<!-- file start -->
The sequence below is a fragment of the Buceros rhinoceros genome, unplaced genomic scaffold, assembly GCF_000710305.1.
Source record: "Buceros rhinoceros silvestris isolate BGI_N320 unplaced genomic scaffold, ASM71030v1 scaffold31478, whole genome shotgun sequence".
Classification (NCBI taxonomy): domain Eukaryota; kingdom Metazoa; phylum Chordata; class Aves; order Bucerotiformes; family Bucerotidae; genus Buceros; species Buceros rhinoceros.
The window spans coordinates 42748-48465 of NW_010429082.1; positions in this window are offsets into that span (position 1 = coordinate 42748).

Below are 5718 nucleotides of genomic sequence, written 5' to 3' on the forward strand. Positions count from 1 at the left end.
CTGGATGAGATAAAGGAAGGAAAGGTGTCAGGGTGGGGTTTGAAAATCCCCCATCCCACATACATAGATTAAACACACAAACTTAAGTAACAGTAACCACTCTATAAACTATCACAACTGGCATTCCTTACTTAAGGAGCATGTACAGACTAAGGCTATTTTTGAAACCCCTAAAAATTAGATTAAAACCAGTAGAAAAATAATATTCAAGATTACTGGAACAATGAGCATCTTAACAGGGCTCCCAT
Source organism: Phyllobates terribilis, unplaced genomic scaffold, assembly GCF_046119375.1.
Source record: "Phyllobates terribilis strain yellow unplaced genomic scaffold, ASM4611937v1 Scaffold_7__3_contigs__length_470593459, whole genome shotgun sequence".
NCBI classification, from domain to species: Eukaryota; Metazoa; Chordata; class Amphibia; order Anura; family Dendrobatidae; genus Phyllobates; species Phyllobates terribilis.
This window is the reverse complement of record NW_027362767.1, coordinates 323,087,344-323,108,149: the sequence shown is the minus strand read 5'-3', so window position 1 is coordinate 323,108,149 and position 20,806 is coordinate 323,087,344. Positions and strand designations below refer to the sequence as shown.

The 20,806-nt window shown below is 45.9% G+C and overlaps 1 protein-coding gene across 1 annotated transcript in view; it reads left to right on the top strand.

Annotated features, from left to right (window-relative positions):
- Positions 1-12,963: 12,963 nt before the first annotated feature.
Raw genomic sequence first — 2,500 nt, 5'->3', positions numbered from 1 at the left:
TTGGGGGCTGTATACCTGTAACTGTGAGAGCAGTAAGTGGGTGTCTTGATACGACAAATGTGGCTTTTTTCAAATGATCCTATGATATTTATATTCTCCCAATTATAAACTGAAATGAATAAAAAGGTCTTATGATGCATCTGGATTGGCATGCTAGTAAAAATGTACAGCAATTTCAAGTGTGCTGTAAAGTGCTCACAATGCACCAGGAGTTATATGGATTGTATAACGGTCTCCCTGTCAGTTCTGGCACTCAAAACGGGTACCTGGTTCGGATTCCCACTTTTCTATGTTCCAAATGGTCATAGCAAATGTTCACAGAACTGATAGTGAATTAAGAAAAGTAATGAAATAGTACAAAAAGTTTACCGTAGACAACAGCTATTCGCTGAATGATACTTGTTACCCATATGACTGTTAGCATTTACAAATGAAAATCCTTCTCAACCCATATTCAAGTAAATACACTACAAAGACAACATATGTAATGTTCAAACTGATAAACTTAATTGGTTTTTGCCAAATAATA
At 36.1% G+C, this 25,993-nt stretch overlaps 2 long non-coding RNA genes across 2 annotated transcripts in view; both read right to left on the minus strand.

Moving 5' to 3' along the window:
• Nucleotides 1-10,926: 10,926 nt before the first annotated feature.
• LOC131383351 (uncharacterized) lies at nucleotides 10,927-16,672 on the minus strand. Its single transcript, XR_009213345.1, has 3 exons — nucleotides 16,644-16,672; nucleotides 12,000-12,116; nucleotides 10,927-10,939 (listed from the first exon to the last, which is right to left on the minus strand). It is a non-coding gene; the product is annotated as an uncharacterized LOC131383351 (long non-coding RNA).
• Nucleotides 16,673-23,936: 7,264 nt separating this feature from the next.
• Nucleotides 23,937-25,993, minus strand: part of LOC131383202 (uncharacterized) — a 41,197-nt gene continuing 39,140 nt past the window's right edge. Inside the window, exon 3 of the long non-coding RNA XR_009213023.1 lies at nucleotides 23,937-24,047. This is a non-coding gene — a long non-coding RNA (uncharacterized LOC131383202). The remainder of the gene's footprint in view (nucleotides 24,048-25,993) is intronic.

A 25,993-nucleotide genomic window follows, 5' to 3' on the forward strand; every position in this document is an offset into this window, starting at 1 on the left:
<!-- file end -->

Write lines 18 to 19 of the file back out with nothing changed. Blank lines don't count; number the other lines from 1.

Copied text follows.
• Nucleotides 1-10,926: 10,926 nt before the first annotated feature.
• LOC131383351 (uncharacterized) lies at nucleotides 10,927-16,672 on the minus strand. Its single transcript, XR_009213345.1, has 3 exons — nucleotides 16,644-16,672; nucleotides 12,000-12,116; nucleotides 10,927-10,939 (listed from the first exon to the last, which is right to left on the minus strand). It is a non-coding gene; the product is annotated as an uncharacterized LOC131383351 (long non-coding RNA).